Wednesday, November 12, 2008

I'm finally one of the cool kids

I wasn't a cool kid in high school. And not in junior high (that's what we called it back in the dark ages when I went to school) or even elementary school. I was the plain little girl with the brown pixie hair cut who was smart and good at kick ball. In fourth grade, I was the first girl to kick the ball all the way to the end of the playground and down the embankment. I was on equal footing with the boys, and the cool girls thought I was unladylike. Pfft! I'll take the glory of a long kick over being prissy any old day.

See? I've always been at home on a playground.

So here's my list of PM's coolest moments of the past three years.

~When we started, I never imagined we'd have fans. Or be recognized. It was a real squee moment in Atlanta when someone said "You're the PM from the Writing Playground, aren't you?" I just wish I could tell those prissy girls where to shove it. My 40th high school reunion will be next year. Maybe I'll get my chance.

~ The blog was my idea and I'm pretty sure I dragged the other Playfriends into the experience kicking and screaming. Having 5 people makes it a lot easier for obvious reasons. I've blogged on all sorts of topics and y'all have shared lots of life's exciting moments with me including my first sale to the confessions magazines in March 2006, #2 son's college graduation in May 2006, getting my braces off in June 2006, and the birth of my granddaughter two days later. You've all made those moments even more exciting because I had someone to share them with.

~You've also been with us through our group adventures -- three national conferences (and the decision to keep PC away from any and all cutting instruments), several mountain retreats with our RWA chapter, the others' trip to Scotland (which won't happen again without me) and our first road trip, which involved a meth lab bust in the motel room directly behind ours.

~ We've had lots of guest bloggers over the past three years and it's always fun to read what other people have to say. A guest blog gig is a chance for authors to promote their books, and I know that our own PC and Instigator will be guest blogging all over the blogosphere too. But when we were asked to do our first joint blog with Michelle Buonfiglio, I was stoked. And then her blog moved from Blogger and when we had our annual gig with her last week, we were on Lifetime. LIFETIME!!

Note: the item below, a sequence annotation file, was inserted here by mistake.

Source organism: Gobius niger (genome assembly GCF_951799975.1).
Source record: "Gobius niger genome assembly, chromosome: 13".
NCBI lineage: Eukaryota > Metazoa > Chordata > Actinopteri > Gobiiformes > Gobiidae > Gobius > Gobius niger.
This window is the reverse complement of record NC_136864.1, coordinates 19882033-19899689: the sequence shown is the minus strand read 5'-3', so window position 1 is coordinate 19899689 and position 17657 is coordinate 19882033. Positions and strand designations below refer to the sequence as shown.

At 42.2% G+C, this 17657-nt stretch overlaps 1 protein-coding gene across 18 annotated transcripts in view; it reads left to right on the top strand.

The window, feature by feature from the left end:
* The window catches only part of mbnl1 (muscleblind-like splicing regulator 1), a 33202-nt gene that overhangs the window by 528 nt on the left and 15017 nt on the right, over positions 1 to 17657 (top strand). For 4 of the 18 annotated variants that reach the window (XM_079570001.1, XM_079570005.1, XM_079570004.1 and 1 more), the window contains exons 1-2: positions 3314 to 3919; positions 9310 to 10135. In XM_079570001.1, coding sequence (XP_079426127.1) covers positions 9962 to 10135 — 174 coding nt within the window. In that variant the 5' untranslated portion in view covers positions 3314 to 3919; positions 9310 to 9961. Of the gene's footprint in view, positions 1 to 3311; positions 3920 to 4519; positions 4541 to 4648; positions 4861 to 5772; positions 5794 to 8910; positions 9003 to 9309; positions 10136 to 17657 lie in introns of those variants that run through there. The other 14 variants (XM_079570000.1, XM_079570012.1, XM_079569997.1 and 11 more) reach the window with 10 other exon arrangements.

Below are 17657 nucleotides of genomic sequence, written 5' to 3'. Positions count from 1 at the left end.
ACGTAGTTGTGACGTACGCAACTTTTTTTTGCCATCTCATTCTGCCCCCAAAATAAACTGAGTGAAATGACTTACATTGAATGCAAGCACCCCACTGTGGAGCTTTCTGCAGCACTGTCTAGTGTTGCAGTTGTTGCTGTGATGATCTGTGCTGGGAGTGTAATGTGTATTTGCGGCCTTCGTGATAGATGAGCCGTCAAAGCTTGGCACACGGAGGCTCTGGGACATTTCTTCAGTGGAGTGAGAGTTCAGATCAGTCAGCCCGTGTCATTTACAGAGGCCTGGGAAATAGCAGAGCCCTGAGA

~ I'll admit, some weeks I look at the calendar and moan, "Oh heck, it's Tuesday and I have to blog tomorrow." (That's not really what I say; I cleaned it up some.) Some weeks the topic falls right into your lap and others you're scrambling around trying to find something to write about. I don't have goats, though the rabbits eating my flowers did give me blog fodder for a while. Same for our website content. Just Monday we were emailing back and forth trying to figure out who has the December book review. But having folks at national conference tell me how much they enjoy the website and blog makes it all worthwhile.

~ Even though I could kick the ball over the embankment at R. Brown McAllister Elementary School in Concord, North Carolina, I still acted like a good little girl. I mean, I made sure my skirt didn't fly up and show my underwear, and I didn't beat up Joey G. when he called me "cow face" (though I did go to see him in an all-male revue about twenty years ago, and while he showed me HIS underwear, I didn't show him mine). Back then we had to wear dresses and skirts every day, so having your underwear show was a constant concern. Today I worry about presenting a professional appearance as a writer and member of RWA and my local chapter, and it warms the cockles of my heart to have authors compliment us on our professionalism and say how happy they are to contribute an article, interview or guest blog. (Just what are cockles and what's so special about warming them?)

~ This year, I had an extra-special cool moment when my mother took over for me on the blog when I was in San Francisco for conference. She pops in from time to time to comment; I even set up her account and made her a Maxine avatar because she loves Maxine. So when Angel advertised for guest bloggers for conference week, my mom asked if family members could apply. What were the other Playfriends gonna do? Tell an old woman no? ;-) Sorry, Mom. You're not old. Her comments are a high spot of my day. We live 500 miles apart and don't get to visit as often as either of us would like. And how many other eighty-something women do you know who can surf the internet, do instant messaging, send emails and blog?

I want to tell you about my mom. I recently had a feature piece published in True Experience's Experience of a Lifetime column. It was about my mother and how she was widowed at age 43 and left with me and my younger sister to raise and educate. When I received my contributor copy, I sent it to my mom and received back a letter from her that had me blubbering all over my keyboard. My mom's my hero -- or I suppose that should be she-ro -- because when life handed her a huge bowl of lemons, she made lemonade.

My mom succeeded in a career that was dominated by men (newspaper advertising) and was the first woman to have her name on the newspaper's masthead. My sister and I both graduated from college, we've both been married for over 30 years and our kids have all attended college (sis has one son). Even in her retirement she continues to give to her church and community. She's mom to me and my sister, gran to three grandsons and now great-gran to my granddaughter. So I'm pleased as punch that she reads the blog and tickled pink when she comments. Next summer when we're at conference in DC, I'll ask her if she wants the gig again.

I'll pick a winner from today's commenters to receive a Playground Monitor prize package. No telling what it will include, but you can be sure it'll have a romance novel in it. All the winners will be posted on Saturday.